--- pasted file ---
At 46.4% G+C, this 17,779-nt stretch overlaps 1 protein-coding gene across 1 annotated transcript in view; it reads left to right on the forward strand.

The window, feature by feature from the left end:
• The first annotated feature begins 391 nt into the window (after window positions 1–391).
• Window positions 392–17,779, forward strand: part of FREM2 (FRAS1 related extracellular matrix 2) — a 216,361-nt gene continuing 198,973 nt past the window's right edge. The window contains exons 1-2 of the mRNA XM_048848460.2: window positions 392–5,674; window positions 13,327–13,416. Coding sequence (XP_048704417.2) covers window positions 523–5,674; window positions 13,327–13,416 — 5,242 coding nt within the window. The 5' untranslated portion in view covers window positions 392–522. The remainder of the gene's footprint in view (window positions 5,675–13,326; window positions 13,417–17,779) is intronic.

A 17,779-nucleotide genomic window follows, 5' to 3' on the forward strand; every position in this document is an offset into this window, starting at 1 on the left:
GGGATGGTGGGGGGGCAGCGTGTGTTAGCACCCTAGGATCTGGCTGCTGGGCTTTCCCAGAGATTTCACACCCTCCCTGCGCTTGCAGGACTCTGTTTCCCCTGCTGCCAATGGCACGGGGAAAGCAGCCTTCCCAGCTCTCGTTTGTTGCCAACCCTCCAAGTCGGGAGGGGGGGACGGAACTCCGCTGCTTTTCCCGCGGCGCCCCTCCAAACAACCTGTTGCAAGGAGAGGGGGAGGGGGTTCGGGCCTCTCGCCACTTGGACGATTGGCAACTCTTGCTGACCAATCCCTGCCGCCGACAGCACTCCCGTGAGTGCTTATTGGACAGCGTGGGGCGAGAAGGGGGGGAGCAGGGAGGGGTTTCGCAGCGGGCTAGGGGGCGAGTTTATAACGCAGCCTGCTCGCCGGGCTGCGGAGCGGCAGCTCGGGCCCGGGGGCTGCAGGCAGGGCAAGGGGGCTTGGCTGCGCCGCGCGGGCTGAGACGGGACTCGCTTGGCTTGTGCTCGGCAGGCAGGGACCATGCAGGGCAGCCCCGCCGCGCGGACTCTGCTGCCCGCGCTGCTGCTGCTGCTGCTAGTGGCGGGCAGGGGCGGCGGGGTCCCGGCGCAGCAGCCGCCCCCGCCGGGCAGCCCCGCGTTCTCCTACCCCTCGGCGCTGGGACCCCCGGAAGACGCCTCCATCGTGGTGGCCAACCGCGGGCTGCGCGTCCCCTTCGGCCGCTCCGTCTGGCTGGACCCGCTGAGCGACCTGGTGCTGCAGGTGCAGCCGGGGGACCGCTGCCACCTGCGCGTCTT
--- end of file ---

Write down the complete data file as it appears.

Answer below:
At 46.4% G+C, this 17,779-nt stretch overlaps 1 protein-coding gene across 1 annotated transcript in view; it reads left to right on the forward strand.

The window, feature by feature from the left end:
• The first annotated feature begins 391 nt into the window (after window positions 1–391).
• Window positions 392–17,779, forward strand: part of FREM2 (FRAS1 related extracellular matrix 2) — a 216,361-nt gene continuing 198,973 nt past the window's right edge. The window contains exons 1-2 of the mRNA XM_048848460.2: window positions 392–5,674; window positions 13,327–13,416. Coding sequence (XP_048704417.2) covers window positions 523–5,674; window positions 13,327–13,416 — 5,242 coding nt within the window. The 5' untranslated portion in view covers window positions 392–522. The remainder of the gene's footprint in view (window positions 5,675–13,326; window positions 13,417–17,779) is intronic.

A 17,779-nucleotide genomic window follows, 5' to 3' on the forward strand; every position in this document is an offset into this window, starting at 1 on the left:
GGGATGGTGGGGGGGCAGCGTGTGTTAGCACCCTAGGATCTGGCTGCTGGGCTTTCCCAGAGATTTCACACCCTCCCTGCGCTTGCAGGACTCTGTTTCCCCTGCTGCCAATGGCACGGGGAAAGCAGCCTTCCCAGCTCTCGTTTGTTGCCAACCCTCCAAGTCGGGAGGGGGGGACGGAACTCCGCTGCTTTTCCCGCGGCGCCCCTCCAAACAACCTGTTGCAAGGAGAGGGGGAGGGGGTTCGGGCCTCTCGCCACTTGGACGATTGGCAACTCTTGCTGACCAATCCCTGCCGCCGACAGCACTCCCGTGAGTGCTTATTGGACAGCGTGGGGCGAGAAGGGGGGGAGCAGGGAGGGGTTTCGCAGCGGGCTAGGGGGCGAGTTTATAACGCAGCCTGCTCGCCGGGCTGCGGAGCGGCAGCTCGGGCCCGGGGGCTGCAGGCAGGGCAAGGGGGCTTGGCTGCGCCGCGCGGGCTGAGACGGGACTCGCTTGGCTTGTGCTCGGCAGGCAGGGACCATGCAGGGCAGCCCCGCCGCGCGGACTCTGCTGCCCGCGCTGCTGCTGCTGCTGCTAGTGGCGGGCAGGGGCGGCGGGGTCCCGGCGCAGCAGCCGCCCCCGCCGGGCAGCCCCGCGTTCTCCTACCCCTCGGCGCTGGGACCCCCGGAAGACGCCTCCATCGTGGTGGCCAACCGCGGGCTGCGCGTCCCCTTCGGCCGCTCCGTCTGGCTGGACCCGCTGAGCGACCTGGTGCTGCAGGTGCAGCCGGGGGACCGCTGCCACCTGCGCGTCTT